VTT's small and lightweight hyperspectral camera was successfully launched to space in Aalto-1 nanosatellite on June 23, 2017.
This tunable spectral imager operates in the visible and near-infrared spectra can measure wavelength range of 500 to 900 nanometers. The camera is half a cubesat unit (0.5U) in size, or 5 cm x 10 cm x 10 cm. This technology's key advantage is that the measurement wavelengths are software programmable — same camera hardware can be easily scaled to different applications, also after the launch.
In recent years, the number of launches of smallsats, often referred to as nanosatellites or cubesats based on their cube-shaped form, have grown significantly, enabling much faster technical advances in comparison to traditional space industry. A single rocket launch can carry dozens of smallsats to space, making individual satellite launch cost significantly lower. Because of this cost efficiency, smallsats can form large constellations and the small sensing instruments they carry can be replaced more often with latest technical solutions.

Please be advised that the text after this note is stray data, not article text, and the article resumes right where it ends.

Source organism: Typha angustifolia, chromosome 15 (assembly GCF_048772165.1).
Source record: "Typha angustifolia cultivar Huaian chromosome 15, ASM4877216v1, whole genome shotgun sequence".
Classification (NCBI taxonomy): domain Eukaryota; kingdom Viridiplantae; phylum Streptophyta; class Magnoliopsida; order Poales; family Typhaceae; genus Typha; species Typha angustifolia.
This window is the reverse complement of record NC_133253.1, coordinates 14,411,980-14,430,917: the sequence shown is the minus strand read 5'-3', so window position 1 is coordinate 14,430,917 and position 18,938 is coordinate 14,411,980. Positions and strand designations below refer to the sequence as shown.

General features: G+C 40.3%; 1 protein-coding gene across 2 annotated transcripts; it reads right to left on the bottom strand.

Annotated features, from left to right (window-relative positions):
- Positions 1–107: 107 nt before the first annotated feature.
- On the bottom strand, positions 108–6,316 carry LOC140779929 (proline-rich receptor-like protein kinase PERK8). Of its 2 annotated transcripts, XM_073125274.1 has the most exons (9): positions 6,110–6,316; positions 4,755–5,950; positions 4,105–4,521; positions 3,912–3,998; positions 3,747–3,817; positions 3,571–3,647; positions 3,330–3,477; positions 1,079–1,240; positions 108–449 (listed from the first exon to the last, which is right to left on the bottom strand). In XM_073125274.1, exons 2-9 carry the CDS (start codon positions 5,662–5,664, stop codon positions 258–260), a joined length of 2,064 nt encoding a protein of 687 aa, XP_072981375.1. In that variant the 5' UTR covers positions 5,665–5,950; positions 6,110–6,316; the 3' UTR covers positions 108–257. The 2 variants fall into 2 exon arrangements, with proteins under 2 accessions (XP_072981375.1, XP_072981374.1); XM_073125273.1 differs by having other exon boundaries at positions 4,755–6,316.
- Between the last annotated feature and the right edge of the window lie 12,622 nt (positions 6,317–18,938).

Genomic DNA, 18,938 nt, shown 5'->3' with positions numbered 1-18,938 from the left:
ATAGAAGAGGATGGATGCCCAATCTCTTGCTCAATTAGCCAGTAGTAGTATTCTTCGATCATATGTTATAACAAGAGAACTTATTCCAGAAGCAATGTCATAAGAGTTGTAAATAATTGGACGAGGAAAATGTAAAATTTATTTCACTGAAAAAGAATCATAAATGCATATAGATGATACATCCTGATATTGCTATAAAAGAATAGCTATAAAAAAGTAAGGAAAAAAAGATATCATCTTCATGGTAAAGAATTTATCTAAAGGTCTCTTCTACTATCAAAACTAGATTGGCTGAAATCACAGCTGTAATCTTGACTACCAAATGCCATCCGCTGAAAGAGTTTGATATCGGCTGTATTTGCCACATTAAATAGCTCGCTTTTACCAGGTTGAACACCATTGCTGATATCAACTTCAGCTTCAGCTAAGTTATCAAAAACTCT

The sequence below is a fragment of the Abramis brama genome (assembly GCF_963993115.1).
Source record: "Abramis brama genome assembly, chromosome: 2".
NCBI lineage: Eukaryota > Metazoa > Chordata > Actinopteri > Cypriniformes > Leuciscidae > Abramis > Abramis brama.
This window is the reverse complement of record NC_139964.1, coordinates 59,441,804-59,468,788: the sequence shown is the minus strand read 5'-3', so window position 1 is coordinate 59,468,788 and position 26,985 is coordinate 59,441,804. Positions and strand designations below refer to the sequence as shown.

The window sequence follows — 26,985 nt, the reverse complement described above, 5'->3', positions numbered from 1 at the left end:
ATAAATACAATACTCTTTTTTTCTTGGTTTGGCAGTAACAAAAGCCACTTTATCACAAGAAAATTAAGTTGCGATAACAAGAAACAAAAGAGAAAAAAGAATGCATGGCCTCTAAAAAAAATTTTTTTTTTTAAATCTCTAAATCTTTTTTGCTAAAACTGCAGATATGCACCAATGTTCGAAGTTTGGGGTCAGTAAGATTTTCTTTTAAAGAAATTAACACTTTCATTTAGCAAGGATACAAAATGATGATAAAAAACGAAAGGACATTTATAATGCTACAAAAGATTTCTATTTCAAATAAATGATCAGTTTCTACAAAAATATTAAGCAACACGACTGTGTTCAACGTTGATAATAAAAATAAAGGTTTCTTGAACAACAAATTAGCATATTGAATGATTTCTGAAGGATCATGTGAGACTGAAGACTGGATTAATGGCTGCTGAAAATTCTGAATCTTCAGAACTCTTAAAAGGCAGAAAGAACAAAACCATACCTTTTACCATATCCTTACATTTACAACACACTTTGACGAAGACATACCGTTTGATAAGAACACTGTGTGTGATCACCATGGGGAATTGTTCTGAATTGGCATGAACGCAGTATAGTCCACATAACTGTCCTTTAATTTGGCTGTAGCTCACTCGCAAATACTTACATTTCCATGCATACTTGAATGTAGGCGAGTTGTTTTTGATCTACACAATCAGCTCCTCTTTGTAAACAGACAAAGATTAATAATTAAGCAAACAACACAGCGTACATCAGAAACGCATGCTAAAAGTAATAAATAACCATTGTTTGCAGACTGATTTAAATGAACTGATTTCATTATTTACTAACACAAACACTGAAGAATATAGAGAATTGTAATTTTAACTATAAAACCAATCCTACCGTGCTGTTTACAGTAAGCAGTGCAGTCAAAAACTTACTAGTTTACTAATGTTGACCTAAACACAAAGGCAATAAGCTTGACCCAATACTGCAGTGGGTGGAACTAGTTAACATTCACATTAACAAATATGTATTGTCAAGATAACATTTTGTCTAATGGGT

Constellations can measure local data with much more rapid cycles than the traditional instruments, making it possible to create data-based services for industries not traditionally involved in space, such as agriculture and insurance.
According to Research Scientist Antti Näsilä, so far, hyperspectral imaging has only been possible with instruments in traditional, large satellites. However, VTT's technology now makes it possible to do hyperspectral imaging also from small satellites. Antti has been involved in creating the first light-weight hyperspectral imager, AaSI, for Aalto-1, as well as hyperspectral imagers for the PICASSO and the upcoming Reaktor Hello World nanosatellite missions.